Direct to Consumer: Q&A with Jill Balderson - Pharmaceutical Executive

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Direct to Consumer: Q&A with Jill Balderson
More Education, Less Promotion. Patient materials should teach rather than tell.


Pharmaceutical Executive


How can marketers improve educational materials?

Consumers tend to be very literal. Therefore, materials must clearly spell out the side effects of a medication and the repercussions for not taking it properly. Because of space issues, this can be challenging. In fact, many materials ignore the need for specificity. For example, the materials for a pediatric GERD [gastro-esophageal reflux disease] drug recommend that users elevate the bed for children. When you ask people if this information is useful to them, they often say, "How on earth do you elevate the bed? Should I raise it five feet off the ground? Do I put a pillow under it?" They don't know what "elevate the bed" means. It's important to teach people, rather than just tell them, what they're supposed to do.

The materials for a certain Alzheimer's drug also confuse patients. The materials recommend that patients take the drug with meals. The questions we hear are: "What is a meal? Some people have soup for dinner—does that count as a meal?" In order to avoid this confusion, we work with our patients to understand their concerns. Once we have developed a draft of material, we will often go back to patients and ask them: Does this help answer your questions?

Health education takes many forms. How do consumers respond to the different mediums?

People have different learning styles. Visual learners like to see illustrations while others prefer audio-visual materials that they might find on a DVD or Web site. Others are more receptive to hearing someone tell them what to do. Those people may benefit from a phone-based program where health experts field questions from patients through teleconferencing. Some people prefer a more hands-on approach and learn by doing. These people can benefit from live seminars, health fairs, or workshops.

Each channel has its own role and place in the marketing mix. Television is a fantastic reach vehicle but there's only so much education it can deliver in a standard-length TV spot. Print and online also have limitations in terms of space. Ultimately, an integrated approach that comprises several different formats reinforces the message most powerfully.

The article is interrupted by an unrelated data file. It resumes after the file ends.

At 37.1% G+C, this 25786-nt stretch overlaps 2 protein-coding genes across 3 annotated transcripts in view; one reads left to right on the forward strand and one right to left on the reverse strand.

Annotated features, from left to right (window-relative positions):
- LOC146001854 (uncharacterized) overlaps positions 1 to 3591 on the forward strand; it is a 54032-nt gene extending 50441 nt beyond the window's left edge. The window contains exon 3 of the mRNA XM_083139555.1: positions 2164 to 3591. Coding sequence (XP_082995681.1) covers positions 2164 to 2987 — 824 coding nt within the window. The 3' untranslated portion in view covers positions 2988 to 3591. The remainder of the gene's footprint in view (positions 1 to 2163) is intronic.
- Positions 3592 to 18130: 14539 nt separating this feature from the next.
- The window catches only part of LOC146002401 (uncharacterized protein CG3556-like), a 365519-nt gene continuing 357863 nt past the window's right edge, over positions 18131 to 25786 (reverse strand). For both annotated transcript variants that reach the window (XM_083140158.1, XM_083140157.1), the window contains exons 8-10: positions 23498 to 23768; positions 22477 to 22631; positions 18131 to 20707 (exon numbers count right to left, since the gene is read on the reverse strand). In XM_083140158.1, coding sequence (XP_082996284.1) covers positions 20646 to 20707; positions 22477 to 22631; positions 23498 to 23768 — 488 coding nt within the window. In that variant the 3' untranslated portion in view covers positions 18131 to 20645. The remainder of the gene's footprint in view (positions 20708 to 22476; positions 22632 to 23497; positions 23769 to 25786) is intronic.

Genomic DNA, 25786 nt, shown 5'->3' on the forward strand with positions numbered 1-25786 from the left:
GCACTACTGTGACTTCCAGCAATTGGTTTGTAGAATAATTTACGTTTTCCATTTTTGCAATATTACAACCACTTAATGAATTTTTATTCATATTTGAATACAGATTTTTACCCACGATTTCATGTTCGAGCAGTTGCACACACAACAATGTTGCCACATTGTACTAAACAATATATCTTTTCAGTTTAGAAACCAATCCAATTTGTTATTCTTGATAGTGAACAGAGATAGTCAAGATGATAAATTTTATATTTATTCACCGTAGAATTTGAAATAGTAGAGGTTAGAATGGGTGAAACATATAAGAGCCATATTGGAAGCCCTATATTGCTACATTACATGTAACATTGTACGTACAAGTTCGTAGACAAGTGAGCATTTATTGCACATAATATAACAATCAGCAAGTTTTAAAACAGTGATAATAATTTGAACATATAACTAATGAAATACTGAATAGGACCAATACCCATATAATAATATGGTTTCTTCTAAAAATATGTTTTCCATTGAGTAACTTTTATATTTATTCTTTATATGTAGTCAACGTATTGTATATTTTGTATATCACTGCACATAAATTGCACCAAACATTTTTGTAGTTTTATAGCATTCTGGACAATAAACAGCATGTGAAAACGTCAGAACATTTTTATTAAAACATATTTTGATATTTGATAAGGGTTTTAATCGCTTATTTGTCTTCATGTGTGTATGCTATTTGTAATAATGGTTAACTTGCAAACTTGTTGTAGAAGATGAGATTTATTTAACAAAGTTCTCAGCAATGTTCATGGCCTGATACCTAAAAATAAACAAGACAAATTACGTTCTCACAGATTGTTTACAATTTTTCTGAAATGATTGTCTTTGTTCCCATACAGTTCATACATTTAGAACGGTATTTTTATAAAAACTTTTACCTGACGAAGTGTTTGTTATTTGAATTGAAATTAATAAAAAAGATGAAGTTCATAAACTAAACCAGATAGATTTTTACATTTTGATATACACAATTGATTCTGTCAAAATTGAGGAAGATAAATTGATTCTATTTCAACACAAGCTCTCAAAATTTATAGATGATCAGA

What campaign can the industry use as a model?

Lilly's "Depression Hurts" campaign has a powerful, educational message. Unlike other campaigns for anti-depressants, it calls attention to the physical symptoms of depression and intimates that depression hurts other people in one's life. Most importantly, the print ads drive people to seek more information at http://depressionhurts.com/ or to call an 800 number to receive more materials. The Web site offers a very interactive symptom body map that reinforces the educational message that depression causes physical pain. It also allows visitors to determine if they have symptoms of depression.


Stacey Singer
Launches The California Family Health Council debuted three 30-second broadcast spots to increase awareness about emergency contraception. / The American Heart Association introduced a public policy campaign encouraging volunteers to advocate increased funding for heart disease.

People Ableson-Taylor promoted three staffers: Shanika Bradley became account supervisor, Rachel Callahan became account director, and Nicholas Avallone became clinical research associate. / Stacey Singer was promoted to managing partner at CommonHealth. / Ignite Health reorganized its corporate structure. Jackie Herr was selected as CEO; Tim Riley was named chief marketing officer; Rich Fair was named chief creative officer; and Fabio Gratton became chief innovation officer.


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